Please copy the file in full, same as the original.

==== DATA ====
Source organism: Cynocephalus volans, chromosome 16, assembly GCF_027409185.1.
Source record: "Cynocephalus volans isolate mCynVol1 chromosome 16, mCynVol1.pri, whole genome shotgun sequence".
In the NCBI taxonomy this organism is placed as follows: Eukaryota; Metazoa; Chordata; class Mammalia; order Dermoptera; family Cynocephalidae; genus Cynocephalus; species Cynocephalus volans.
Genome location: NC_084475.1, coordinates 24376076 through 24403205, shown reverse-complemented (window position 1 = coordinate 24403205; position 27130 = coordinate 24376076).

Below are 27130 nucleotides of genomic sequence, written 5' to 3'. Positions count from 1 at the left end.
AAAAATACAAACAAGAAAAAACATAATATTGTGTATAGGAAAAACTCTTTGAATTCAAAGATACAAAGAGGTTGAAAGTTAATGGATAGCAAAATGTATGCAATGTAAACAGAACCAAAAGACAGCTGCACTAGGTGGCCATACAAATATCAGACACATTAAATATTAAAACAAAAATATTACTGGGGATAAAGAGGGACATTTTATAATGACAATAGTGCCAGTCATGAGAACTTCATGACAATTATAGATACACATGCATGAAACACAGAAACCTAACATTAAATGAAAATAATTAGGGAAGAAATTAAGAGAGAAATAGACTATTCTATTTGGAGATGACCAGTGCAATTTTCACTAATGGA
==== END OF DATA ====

Source organism: Cynocephalus volans, chromosome 16, assembly GCF_027409185.1.
Source record: "Cynocephalus volans isolate mCynVol1 chromosome 16, mCynVol1.pri, whole genome shotgun sequence".
In the NCBI taxonomy this organism is placed as follows: Eukaryota; Metazoa; Chordata; class Mammalia; order Dermoptera; family Cynocephalidae; genus Cynocephalus; species Cynocephalus volans.
Genome location: NC_084475.1, coordinates 24376076 through 24403205, shown reverse-complemented (window position 1 = coordinate 24403205; position 27130 = coordinate 24376076).

Below are 27130 nucleotides of genomic sequence, written 5' to 3'. Positions count from 1 at the left end.
AAAAATACAAACAAGAAAAAACATAATATTGTGTATAGGAAAAACTCTTTGAATTCAAAGATACAAAGAGGTTGAAAGTTAATGGATAGCAAAATGTATGCAATGTAAACAGAACCAAAAGACAGCTGCACTAGGTGGCCATACAAATATCAGACACATTAAATATTAAAACAAAAATATTACTGGGGATAAAGAGGGACATTTTATAATGACAATAGTGCCAGTCATGAGAACTTCATGACAATTATAGATACACATGCATGAAACACAGAAACCTAACATTAAATGAAAATAATTAGGGAAGAAATTAAGAGAGAAATAGACTATTCTATTTGGAGATGACCAGTGCAATTTTCACTAATGGA